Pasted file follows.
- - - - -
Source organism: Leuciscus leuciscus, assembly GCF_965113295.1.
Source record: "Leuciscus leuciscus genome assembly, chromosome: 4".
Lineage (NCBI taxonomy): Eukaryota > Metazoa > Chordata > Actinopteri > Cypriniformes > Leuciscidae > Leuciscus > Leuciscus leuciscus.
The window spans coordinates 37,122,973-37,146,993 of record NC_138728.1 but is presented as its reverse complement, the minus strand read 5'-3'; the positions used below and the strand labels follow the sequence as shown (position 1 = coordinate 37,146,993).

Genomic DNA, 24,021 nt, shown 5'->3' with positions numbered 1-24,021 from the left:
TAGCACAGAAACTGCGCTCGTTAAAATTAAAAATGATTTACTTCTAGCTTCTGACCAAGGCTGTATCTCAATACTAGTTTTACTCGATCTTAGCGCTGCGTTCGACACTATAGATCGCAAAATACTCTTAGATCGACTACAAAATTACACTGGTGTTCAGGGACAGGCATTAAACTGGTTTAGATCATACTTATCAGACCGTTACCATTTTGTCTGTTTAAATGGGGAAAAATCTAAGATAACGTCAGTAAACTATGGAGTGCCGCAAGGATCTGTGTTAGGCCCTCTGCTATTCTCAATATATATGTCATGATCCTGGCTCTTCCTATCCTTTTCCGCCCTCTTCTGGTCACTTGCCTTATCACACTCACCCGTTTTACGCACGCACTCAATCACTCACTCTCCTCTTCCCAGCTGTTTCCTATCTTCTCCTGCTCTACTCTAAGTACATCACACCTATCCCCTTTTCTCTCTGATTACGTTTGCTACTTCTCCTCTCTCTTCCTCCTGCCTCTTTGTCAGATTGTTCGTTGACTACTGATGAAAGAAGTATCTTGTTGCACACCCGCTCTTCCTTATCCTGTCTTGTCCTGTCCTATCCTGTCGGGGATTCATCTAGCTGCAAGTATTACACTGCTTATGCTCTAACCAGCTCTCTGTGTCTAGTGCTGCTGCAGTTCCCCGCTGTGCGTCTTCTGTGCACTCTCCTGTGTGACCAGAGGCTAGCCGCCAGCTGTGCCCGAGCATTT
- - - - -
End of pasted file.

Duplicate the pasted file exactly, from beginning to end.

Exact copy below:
Source organism: Leuciscus leuciscus, assembly GCF_965113295.1.
Source record: "Leuciscus leuciscus genome assembly, chromosome: 4".
Lineage (NCBI taxonomy): Eukaryota > Metazoa > Chordata > Actinopteri > Cypriniformes > Leuciscidae > Leuciscus > Leuciscus leuciscus.
The window spans coordinates 37,122,973-37,146,993 of record NC_138728.1 but is presented as its reverse complement, the minus strand read 5'-3'; the positions used below and the strand labels follow the sequence as shown (position 1 = coordinate 37,146,993).

Genomic DNA, 24,021 nt, shown 5'->3' with positions numbered 1-24,021 from the left:
TAGCACAGAAACTGCGCTCGTTAAAATTAAAAATGATTTACTTCTAGCTTCTGACCAAGGCTGTATCTCAATACTAGTTTTACTCGATCTTAGCGCTGCGTTCGACACTATAGATCGCAAAATACTCTTAGATCGACTACAAAATTACACTGGTGTTCAGGGACAGGCATTAAACTGGTTTAGATCATACTTATCAGACCGTTACCATTTTGTCTGTTTAAATGGGGAAAAATCTAAGATAACGTCAGTAAACTATGGAGTGCCGCAAGGATCTGTGTTAGGCCCTCTGCTATTCTCAATATATATGTCATGATCCTGGCTCTTCCTATCCTTTTCCGCCCTCTTCTGGTCACTTGCCTTATCACACTCACCCGTTTTACGCACGCACTCAATCACTCACTCTCCTCTTCCCAGCTGTTTCCTATCTTCTCCTGCTCTACTCTAAGTACATCACACCTATCCCCTTTTCTCTCTGATTACGTTTGCTACTTCTCCTCTCTCTTCCTCCTGCCTCTTTGTCAGATTGTTCGTTGACTACTGATGAAAGAAGTATCTTGTTGCACACCCGCTCTTCCTTATCCTGTCTTGTCCTGTCCTATCCTGTCGGGGATTCATCTAGCTGCAAGTATTACACTGCTTATGCTCTAACCAGCTCTCTGTGTCTAGTGCTGCTGCAGTTCCCCGCTGTGCGTCTTCTGTGCACTCTCCTGTGTGACCAGAGGCTAGCCGCCAGCTGTGCCCGAGCATTT